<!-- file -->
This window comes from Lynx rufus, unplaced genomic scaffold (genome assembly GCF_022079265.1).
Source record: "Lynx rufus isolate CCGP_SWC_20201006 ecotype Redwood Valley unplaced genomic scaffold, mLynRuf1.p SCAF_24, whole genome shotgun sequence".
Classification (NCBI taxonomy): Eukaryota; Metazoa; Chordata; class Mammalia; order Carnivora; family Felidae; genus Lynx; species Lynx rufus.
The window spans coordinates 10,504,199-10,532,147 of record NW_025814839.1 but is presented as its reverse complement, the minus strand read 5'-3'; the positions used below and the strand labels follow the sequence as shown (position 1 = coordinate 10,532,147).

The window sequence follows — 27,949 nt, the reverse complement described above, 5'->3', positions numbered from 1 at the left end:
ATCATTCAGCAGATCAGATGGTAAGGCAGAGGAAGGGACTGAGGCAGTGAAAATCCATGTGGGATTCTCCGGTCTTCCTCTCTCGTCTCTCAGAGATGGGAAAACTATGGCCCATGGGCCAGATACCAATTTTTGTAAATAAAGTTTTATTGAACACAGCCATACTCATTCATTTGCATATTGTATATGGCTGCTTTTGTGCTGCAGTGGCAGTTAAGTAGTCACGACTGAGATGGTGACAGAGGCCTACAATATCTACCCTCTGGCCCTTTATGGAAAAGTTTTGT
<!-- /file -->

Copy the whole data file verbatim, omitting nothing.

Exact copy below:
This window comes from Lynx rufus, unplaced genomic scaffold (genome assembly GCF_022079265.1).
Source record: "Lynx rufus isolate CCGP_SWC_20201006 ecotype Redwood Valley unplaced genomic scaffold, mLynRuf1.p SCAF_24, whole genome shotgun sequence".
Classification (NCBI taxonomy): Eukaryota; Metazoa; Chordata; class Mammalia; order Carnivora; family Felidae; genus Lynx; species Lynx rufus.
The window spans coordinates 10,504,199-10,532,147 of record NW_025814839.1 but is presented as its reverse complement, the minus strand read 5'-3'; the positions used below and the strand labels follow the sequence as shown (position 1 = coordinate 10,532,147).

The window sequence follows — 27,949 nt, the reverse complement described above, 5'->3', positions numbered from 1 at the left end:
ATCATTCAGCAGATCAGATGGTAAGGCAGAGGAAGGGACTGAGGCAGTGAAAATCCATGTGGGATTCTCCGGTCTTCCTCTCTCGTCTCTCAGAGATGGGAAAACTATGGCCCATGGGCCAGATACCAATTTTTGTAAATAAAGTTTTATTGAACACAGCCATACTCATTCATTTGCATATTGTATATGGCTGCTTTTGTGCTGCAGTGGCAGTTAAGTAGTCACGACTGAGATGGTGACAGAGGCCTACAATATCTACCCTCTGGCCCTTTATGGAAAAGTTTTGT